Built in 1866 reflecting an Italianate architectural style, this building was first occupied by Robert Lewis, a famous manufacturer of stained glass and a dealer in wall paper and house decorations. The bay window on the second floor still testifies to the stained glass business of its first tenant. In 1878, and again in 1879, Robert Lewis was elected Mayor of the city. The building housed stained glass and wall paper until 1904. In 1914 it became Wong's Café, a long-time favourite dining spot for Londoners.
Lem Wong was an early Chinese immigrant to London (ON), who had emigrated in 1896 at the age of 15 from the district of Taisan in Southern China. Wong had initially opened a laundry on Dundas Street in 1903 and later successfully ran a stall at the market. When Wong first opened the restaurant, he introduced supper dances, brought in bands and arranged for the radio station CJGC (the former CFPL) to broadcast from the café on Friday nights. Wong's Café was part of the tradition started by the dance halls and supper clubs of the First World War era.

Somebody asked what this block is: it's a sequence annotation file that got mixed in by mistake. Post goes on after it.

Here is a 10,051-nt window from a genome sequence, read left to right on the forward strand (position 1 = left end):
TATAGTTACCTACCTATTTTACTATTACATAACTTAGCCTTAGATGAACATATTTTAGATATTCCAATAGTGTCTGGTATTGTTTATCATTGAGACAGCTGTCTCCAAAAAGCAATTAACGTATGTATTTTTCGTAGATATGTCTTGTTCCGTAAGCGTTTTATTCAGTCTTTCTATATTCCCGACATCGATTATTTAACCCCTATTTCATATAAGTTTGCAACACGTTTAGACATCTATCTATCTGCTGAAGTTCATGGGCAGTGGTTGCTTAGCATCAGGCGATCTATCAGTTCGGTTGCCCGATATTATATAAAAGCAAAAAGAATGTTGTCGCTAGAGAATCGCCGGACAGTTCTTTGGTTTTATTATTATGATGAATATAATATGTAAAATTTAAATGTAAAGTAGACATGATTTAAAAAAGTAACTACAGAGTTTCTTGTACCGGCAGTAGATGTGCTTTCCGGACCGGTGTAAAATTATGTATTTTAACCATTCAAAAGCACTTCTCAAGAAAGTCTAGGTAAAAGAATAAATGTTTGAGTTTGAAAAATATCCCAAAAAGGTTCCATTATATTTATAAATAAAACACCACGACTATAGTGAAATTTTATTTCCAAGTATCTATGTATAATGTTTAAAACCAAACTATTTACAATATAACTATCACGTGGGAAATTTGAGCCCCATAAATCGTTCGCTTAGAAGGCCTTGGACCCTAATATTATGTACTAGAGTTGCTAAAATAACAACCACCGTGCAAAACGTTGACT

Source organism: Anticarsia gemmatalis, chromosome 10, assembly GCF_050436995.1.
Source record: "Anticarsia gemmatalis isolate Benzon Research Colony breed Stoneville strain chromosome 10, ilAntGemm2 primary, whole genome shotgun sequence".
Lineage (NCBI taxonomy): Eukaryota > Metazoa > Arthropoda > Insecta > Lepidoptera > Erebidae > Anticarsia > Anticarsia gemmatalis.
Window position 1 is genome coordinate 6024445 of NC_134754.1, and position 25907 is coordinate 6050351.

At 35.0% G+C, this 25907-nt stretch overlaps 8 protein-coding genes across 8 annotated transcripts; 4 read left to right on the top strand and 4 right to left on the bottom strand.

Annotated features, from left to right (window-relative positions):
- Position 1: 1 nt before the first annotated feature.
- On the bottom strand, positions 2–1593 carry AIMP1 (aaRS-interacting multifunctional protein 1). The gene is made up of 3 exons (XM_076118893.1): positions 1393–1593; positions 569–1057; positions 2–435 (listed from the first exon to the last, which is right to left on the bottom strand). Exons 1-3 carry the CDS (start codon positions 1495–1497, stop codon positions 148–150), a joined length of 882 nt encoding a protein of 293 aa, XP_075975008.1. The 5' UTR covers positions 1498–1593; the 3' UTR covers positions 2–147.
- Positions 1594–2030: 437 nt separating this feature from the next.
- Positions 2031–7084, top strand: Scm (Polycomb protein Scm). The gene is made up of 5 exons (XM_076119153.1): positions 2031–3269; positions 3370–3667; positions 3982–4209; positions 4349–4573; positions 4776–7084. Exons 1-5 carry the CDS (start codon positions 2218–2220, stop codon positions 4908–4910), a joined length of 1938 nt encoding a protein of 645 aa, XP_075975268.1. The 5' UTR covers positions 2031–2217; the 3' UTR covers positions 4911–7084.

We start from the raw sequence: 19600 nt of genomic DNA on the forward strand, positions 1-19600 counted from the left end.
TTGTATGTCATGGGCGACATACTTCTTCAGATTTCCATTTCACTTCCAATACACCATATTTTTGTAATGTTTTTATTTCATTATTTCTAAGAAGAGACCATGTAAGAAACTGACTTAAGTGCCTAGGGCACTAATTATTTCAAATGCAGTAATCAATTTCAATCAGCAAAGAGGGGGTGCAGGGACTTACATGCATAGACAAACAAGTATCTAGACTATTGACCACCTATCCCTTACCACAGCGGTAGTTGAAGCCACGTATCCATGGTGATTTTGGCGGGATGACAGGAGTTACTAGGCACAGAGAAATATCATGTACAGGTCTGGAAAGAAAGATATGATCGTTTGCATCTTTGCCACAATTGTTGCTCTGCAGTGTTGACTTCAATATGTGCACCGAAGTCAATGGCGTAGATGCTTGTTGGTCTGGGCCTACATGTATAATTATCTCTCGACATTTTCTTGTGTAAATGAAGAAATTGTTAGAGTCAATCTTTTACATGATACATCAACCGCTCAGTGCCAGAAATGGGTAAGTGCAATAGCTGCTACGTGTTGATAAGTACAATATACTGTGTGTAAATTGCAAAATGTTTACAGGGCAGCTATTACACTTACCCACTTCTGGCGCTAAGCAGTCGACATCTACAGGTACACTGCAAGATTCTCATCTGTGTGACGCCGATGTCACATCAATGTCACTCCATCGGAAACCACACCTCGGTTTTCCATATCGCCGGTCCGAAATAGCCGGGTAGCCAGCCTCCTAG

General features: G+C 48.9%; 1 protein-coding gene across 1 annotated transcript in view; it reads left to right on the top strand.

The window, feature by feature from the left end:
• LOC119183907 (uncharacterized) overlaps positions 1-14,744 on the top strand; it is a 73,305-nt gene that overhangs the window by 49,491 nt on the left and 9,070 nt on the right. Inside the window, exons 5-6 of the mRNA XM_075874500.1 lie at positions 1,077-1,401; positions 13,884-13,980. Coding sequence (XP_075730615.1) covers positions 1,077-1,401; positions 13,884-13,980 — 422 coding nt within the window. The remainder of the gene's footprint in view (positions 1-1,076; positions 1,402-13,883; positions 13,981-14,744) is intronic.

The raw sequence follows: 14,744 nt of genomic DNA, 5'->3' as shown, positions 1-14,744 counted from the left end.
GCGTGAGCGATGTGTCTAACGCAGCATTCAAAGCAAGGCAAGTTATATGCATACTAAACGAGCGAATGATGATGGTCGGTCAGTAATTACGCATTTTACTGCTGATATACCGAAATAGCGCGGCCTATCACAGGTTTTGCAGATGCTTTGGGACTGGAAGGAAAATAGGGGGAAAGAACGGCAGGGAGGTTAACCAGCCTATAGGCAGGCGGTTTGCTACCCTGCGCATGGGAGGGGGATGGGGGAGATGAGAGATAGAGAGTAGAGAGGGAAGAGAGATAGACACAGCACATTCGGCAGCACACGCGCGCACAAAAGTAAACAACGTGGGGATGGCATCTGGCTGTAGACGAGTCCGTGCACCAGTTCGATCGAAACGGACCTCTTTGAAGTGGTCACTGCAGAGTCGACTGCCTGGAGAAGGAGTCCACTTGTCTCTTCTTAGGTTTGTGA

Lem Wong never forgot his humble beginnings and, knowing how hard life could be for the outcast, at Christmas he famously hosted dinners for the less fortunate. London was a city that, by the beginning of the Second World War, was still considerably class conscious. The distinctions between classes, which had been established after the American Civil War and the oil boom, remained entrenched. Membership in the upper classes, however, was now based on money rather than, as it had been earlier, on church affiliation. Lem Wong was New Money, but fortunately he practised the philanthropic habits associated with the Old Money of the nineteenth century.